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As the earth wakes up from its winter slumber, we welcome in the month of March and the hopes of warmer temperatures. We also celebrate Women’s History Month. Originally a weeklong observance, in 1987 Congress passed into law an extension to a month long tribute. The purpose was to educate the masses and commemorate the foremothers who have paved the way for women’s rights; making the impossible, possible. Who were these trendsetters, movers and shakers, and trailblazers? We can mention hundreds of women’s names as quickly as we flip through $1 DVDs at a yard sale; instead let’s slow down and discus a few women who has changed life as we know it.

 

Interior of St. Luke Penny Savings Bank, c. 1917. Maggie L Walker National Historic Site

In good ole River City in Richmond, VA, Maggie Lena Walker was the first woman to become a Bank President in 1903. Walker was very passionate and worked tirelessly to raise money for African Americans who were in need of medicine, food, and financial assistance to buy homes for their families. She founded a Penny Savings Bank through the Order of St. Luke and served as President. Its goal was to encourage savings and facilitate loans to community members; by 1920, the bank had helped about 600 families purchase homes. Picture, if possible, not being able to buy a home because the bank determined who was worthy of a loan. Many dream of one day owning a home of their own. Maggie used her gift of dedication to keep pushing through societal challenges. She raised money for those who were in need. She postponed her personal goals and dreams so she could help those achieve theirs. She went on to become a respected leader in the Richmond community and worked continuously for equal rights. United States. National Park Service. “The St Luke Penny Savings Bank.” National Parks Service. U.S. Department of the Interior, 2016. Web. 21 Feb. 2016.

 

     Still not swayed to believe that Women’s History Month should matter?

As the upcoming election looms ahead, imagine not being able to vote for the next Commander in Chief — just for being born female. In fact, women have only had the right to vote in the U.S. for 96 years; less than a lifetime for some. How was a woman’s right to vote achieved? With the addition of a little thing called the nineteenth amendment and a woman named Susan B. Anthony, who started a revolution. Most commonly known as the founder of the Suffrage movement, she was also active in the Temperance and Abolitionist movements. She used persistence to overcome the obstacles before her, and never gave up. She avidly believed women should be allowed the same rights as men. Through constant opposition, harassment and abuse, Susan and many others fought so we, the modern women of America, could place our ballots and participate in the U.S. Elections, without scrutiny or persecution. “Susan B. Anthony House.” :: Her Story. Web. 21 Feb. 2016.

 

 

In many instances, individuals who were simply motivated by their own desires made women’s history without any intention. Mo’ne Davis, a little league baseball pitcher hailing from the city of Brotherly Love, Philadelphia, PA was just such an example. Davis probably never thought something she loved doing would change little league baseball forever. With her signature 70+ mph fastball, she led her team to victory. Mo’ne was the first girl to pitch a shutout game, and earn a win, in Little League World Series history. Because of this feat, she was named Sports Illustrated Kids’ “Sports Kid of the Year” and became AP’s (Associated Press) youngest Female Sportsman of the Year.  Davis used determination to lead her to greatness at the young age of 13. She made the sport her own and enjoyed every minute. “Mo’ne Davis on This Week’s Sports Illustrated Cover.” Mo’ne Davis on This Week’s National Sports Illustrated Cover. Web. 21 Feb. 20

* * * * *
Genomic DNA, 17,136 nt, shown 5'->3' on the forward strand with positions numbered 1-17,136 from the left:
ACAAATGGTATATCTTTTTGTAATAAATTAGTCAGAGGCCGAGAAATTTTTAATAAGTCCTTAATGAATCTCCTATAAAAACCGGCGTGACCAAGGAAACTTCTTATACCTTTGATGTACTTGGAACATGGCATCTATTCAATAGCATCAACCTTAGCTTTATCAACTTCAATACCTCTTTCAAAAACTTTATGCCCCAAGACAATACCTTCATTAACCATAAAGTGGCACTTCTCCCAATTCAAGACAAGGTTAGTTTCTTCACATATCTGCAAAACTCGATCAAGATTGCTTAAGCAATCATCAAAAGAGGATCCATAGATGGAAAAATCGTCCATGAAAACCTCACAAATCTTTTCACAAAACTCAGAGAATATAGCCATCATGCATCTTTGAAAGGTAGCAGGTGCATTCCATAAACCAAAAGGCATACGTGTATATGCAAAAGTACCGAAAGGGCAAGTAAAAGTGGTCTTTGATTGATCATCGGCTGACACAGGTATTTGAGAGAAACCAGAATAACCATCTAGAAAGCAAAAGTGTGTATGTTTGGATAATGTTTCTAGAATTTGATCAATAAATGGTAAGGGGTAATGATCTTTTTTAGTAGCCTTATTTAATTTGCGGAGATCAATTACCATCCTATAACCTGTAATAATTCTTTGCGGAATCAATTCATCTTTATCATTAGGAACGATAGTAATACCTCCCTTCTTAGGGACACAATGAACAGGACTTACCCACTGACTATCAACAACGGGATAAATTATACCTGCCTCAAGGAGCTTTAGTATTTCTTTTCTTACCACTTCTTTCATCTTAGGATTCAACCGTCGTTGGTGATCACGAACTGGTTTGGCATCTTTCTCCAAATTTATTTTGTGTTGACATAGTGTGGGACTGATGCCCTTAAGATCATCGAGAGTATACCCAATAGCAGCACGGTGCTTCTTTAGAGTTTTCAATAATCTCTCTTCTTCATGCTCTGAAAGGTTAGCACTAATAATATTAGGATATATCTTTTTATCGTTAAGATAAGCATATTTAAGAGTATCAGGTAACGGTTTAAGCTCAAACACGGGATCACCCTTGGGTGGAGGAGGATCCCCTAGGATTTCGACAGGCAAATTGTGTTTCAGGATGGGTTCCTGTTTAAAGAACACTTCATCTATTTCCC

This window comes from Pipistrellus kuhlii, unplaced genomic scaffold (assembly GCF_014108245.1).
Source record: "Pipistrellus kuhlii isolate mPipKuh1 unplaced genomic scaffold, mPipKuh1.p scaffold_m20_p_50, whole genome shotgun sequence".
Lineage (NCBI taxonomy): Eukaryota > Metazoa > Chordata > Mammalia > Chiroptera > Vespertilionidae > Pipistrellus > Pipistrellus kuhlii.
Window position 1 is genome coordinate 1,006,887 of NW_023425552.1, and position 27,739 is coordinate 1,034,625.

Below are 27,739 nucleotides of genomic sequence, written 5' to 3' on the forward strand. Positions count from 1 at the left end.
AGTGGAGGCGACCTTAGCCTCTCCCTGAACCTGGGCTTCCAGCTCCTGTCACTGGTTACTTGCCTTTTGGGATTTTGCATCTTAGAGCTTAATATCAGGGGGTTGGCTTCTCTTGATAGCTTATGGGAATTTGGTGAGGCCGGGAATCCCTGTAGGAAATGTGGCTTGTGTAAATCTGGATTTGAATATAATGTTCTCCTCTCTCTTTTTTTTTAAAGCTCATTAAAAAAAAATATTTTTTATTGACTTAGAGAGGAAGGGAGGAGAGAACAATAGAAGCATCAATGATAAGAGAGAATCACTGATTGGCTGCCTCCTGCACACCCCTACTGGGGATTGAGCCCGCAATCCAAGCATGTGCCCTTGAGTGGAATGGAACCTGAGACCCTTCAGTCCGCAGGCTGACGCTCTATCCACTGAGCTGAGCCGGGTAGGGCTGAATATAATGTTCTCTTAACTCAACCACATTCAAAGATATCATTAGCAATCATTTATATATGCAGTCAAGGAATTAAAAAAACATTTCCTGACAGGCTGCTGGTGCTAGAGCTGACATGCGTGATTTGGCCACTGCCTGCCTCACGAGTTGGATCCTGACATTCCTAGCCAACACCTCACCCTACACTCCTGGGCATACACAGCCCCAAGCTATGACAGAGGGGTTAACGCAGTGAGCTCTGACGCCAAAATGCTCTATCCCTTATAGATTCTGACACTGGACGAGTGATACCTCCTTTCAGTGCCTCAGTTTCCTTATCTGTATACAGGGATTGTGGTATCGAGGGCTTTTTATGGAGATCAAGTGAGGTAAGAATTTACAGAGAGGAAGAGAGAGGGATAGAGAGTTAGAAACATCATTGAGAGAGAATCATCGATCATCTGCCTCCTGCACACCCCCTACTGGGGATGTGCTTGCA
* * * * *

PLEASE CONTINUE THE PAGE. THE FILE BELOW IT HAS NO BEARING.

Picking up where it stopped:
These three women only scrape the surface of accomplishments in women’s history. Each of them exhibited particular traits, persistence, determination, and dedication, leading to their success. Here are some tips on how to make a difference yourself. Ask yourself these questions, do I have these qualities? How can I make an impact? A positive answer to these questions could be your first step to changing history forever.

 

If you have a passion you believe in, get involved. Join a community center in your neighborhood, volunteer at a charity you support, or mentor someone in need.

 

Share your dreams with your friends, family, coworkers; get them involved to help you achieve your goal. You never know, you might share similar goals and can work together to accomplish them. Never give up on something you believe is right.

 

Adversity will appear but stay the course.

 

So many of us give up or lose momentum when we think results are not happening fast enough or when we expect them to happen. Be patient and approach it from another angle. Feel empowered as a woman knowing that anything you want, you have the power to go get it and should. Speak up and do not hold back, you just might change history and join the endless list of foremothers who left their mark in the sand of life.

 

     Happy Women’s History Month!

TS

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